Flying Insects Pest Control
Insects can be of the crawling, flying and/or biting variety, and all have the potential to cause anxiety and lost profits if their growth is left unchecked. Certain insects, such as cockroaches, can also pose a serious risk to human health. Furthermore, seasonality can exacerbate most types of insect infestation, so the nice sunny weather may bring with it an undesirable increase in the number of pests you find crawling or flying around your home or business.
Wasps are known to sting even when they are not provoked. A sting can be extremely painful especially when you have an allergic reaction. Wasp nest removal is therefore required when you notice a level of activity of wasps in and around your property in order to reduce the risk of being stung.
Please DO NOT attempt to remove a wasp nest by yourself. Wasp nest removal can be extremely dangerous, multiple stings can lead to a hospital visit and in rare cases where wasps have stung inside the mouth or other sensitive areas even death.
Bath and Bristol Environmental Services provide a fully guaranteed wasp nest removal service and can provide a same or next day response so that we can remove your wasp nest problem quicker than anyone else.
Flies breed rapidly and infestation can spread quickly so in order to control them it is very important to treat both the larval and adult flies. They carry and spread diseases including Salmonella and E-Coli which are a concern to both homeowners and businesses. We offer an emergency response for fly pest control so please get in touch so we can deal with your infestation.
There are a few different types of fly which you may need to eradicate:
Bluebottle – Bluebottle flies are attracted to rotten food, bins and rubbish.
Cluster – Cluster flies are often found in attics and cavity walls and are often seen around window frames.
Fruit – Fruit flies can be found around fermenting fruit and other items which are sugary such as beer and other alcoholic drinks.
How we remove flies – Depending on the species of fly, the most effective ways to eradicate them are through fogging or fumigation. The treatments which we use are very effective and the residual chemical will continue to work for weeks after the initial treatment which ensures that our treatment is long lasting and that the flies don’t return.
Mosquitos are universal insects and they can endure almost all climates ranging from the arctic to the tropics. They can breed in almost all types of water from polluted to clean, small collections of water to large streams. They are easily distributed by transport systems such as aircraft and boats; this allows non-indigenous species to be introduced to new territories. Infected mosquitoes have been transported in this way to milder climates in turn transmitting tropical diseases.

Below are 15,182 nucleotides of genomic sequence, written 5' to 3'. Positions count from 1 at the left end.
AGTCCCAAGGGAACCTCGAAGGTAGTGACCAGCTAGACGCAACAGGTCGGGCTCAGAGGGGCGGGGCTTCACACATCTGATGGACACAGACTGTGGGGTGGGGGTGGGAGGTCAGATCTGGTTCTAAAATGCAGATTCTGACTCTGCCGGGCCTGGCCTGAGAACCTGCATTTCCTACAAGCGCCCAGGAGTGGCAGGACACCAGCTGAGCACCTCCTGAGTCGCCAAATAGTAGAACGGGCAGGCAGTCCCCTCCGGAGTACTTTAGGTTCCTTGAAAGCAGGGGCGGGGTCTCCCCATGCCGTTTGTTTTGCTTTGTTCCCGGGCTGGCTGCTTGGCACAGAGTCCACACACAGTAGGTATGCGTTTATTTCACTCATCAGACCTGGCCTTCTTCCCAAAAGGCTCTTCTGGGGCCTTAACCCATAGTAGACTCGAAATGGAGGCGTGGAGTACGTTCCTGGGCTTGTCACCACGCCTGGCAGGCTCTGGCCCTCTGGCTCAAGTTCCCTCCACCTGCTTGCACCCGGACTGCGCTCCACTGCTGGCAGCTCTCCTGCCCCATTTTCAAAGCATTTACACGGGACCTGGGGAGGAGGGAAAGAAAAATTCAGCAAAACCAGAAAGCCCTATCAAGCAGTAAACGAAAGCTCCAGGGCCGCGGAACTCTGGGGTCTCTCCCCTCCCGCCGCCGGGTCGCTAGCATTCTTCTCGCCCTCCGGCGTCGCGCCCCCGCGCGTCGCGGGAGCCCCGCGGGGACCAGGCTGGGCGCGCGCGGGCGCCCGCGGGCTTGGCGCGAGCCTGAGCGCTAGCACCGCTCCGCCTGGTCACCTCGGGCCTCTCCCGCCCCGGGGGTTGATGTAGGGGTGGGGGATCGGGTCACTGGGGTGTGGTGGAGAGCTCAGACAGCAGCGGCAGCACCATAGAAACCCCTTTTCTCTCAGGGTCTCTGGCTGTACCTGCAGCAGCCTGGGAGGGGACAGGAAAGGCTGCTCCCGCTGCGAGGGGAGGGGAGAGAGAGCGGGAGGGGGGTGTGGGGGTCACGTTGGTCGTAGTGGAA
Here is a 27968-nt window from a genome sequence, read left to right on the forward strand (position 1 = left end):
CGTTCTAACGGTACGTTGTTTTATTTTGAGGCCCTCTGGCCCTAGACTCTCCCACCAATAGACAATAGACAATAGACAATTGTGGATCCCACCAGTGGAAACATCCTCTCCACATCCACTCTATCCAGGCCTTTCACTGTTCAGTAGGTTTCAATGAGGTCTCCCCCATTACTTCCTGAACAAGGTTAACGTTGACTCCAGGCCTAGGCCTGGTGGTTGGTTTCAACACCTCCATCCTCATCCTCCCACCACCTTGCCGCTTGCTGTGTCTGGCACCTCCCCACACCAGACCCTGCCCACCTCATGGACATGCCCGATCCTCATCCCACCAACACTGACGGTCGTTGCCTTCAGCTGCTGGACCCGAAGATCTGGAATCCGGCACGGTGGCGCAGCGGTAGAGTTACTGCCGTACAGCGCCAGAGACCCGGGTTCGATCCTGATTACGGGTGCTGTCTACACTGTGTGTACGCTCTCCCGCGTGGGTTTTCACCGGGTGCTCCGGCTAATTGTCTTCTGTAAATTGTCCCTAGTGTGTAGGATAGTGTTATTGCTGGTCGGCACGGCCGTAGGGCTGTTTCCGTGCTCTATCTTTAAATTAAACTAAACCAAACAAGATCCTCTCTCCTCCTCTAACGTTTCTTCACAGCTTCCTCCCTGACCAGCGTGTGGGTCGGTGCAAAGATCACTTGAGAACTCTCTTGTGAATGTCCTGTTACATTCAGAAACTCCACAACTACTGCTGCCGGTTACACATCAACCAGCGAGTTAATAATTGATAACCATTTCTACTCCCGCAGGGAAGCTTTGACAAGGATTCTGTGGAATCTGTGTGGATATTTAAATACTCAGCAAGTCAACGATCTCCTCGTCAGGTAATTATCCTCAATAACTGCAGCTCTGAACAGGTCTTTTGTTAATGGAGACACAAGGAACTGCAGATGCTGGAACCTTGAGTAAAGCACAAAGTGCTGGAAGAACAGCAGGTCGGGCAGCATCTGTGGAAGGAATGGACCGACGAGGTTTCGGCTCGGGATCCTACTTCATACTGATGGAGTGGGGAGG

In cooler climates they are mostly just a biting nuisance but, in the tropics, they can serious diseases such as Yellow Fever, Malaria, Encephalitis, Filariasis and Dengue Fever to both humans and animals. The spread of disease is caused by the mosquitos that choose humans as their primary hosts and enter house whilst on the hunt for blood to feed on.
We can take control measures against both larvae and adult mosquitos:
Larvae: to control the larvae it is important to minimise any possible habitats such as sealing of drains and soakaways and removing any standing water that may have collected and dispose of things that are collecting water. If it is not possible to do this then larvicides should be applied to the water regular to ensure that larvae are killed and are unable to pupate.
Adults: Indoor aerosols may be used to kill adults, and repellents such as treated bed nets, mosquito coils, mats and so on can be used to minimise chances of the mosquitoes coming back. In more severe infestations fogs will be used to a have a fast effect and reduce infestations both indoor and out.
There are three common species of moth that we see as pests in homes are the common clothes moth, the brown house moth and the white-shouldered house moth. They feed on materials containing wool, or woven fibres, fur and feathers, even fertilisers, causing physical damage as well as contamination.
The brown house moths are mottled and darker than the clothes moths, commonly found in food stores and homes. They prefer kitchens (larders), bedrooms and bathrooms where adequate food supplies can be found.
The white shouldered house moth is paler than the brown house moths, but can be distinguished from the clothes moth by its obvious white head and “shoulders”. These moths do not often feed on fabrics, but they are attracted to dust and debris collected under carpets.
Moths are attracted to fabrics and carpets stained with food, perspiration or urine. By ensuring that clothes in particular are clean before replacing them in cupboards and drawers you should reduce the risk of damage by moths (see below). Moths are also commonly attracted by birds’ nests which are close or attached to buildings, for example, in the eaves.
Treatment and control – Bath and Bristol Environmental Services use an extensive range of products specifically formulated for the control of Moths. If you have a problem with moths in your home, please get in touch with us TODAY.